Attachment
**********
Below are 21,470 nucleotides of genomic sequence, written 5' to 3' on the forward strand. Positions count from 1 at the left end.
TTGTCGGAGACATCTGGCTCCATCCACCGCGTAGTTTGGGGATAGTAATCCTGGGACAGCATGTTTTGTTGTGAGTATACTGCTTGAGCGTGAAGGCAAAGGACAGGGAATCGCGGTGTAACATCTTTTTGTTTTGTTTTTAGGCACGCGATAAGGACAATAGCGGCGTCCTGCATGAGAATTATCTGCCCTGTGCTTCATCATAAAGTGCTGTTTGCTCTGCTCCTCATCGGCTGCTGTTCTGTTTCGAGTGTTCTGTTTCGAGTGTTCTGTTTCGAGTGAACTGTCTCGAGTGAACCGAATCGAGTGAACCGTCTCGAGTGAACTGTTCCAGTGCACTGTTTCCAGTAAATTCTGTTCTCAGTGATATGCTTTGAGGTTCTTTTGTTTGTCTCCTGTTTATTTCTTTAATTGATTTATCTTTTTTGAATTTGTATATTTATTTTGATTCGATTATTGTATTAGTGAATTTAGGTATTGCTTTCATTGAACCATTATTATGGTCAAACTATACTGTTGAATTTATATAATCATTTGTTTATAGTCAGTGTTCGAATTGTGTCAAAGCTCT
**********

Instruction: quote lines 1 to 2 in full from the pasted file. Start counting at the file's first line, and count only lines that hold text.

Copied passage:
Below are 21,470 nucleotides of genomic sequence, written 5' to 3' on the forward strand. Positions count from 1 at the left end.
TTGTCGGAGACATCTGGCTCCATCCACCGCGTAGTTTGGGGATAGTAATCCTGGGACAGCATGTTTTGTTGTGAGTATACTGCTTGAGCGTGAAGGCAAAGGACAGGGAATCGCGGTGTAACATCTTTTTGTTTTGTTTTTAGGCACGCGATAAGGACAATAGCGGCGTCCTGCATGAGAATTATCTGCCCTGTGCTTCATCATAAAGTGCTGTTTGCTCTGCTCCTCATCGGCTGCTGTTCTGTTTCGAGTGTTCTGTTTCGAGTGTTCTGTTTCGAGTGAACTGTCTCGAGTGAACCGAATCGAGTGAACCGTCTCGAGTGAACTGTTCCAGTGCACTGTTTCCAGTAAATTCTGTTCTCAGTGATATGCTTTGAGGTTCTTTTGTTTGTCTCCTGTTTATTTCTTTAATTGATTTATCTTTTTTGAATTTGTATATTTATTTTGATTCGATTATTGTATTAGTGAATTTAGGTATTGCTTTCATTGAACCATTATTATGGTCAAACTATACTGTTGAATTTATATAATCATTTGTTTATAGTCAGTGTTCGAATTGTGTCAAAGCTCT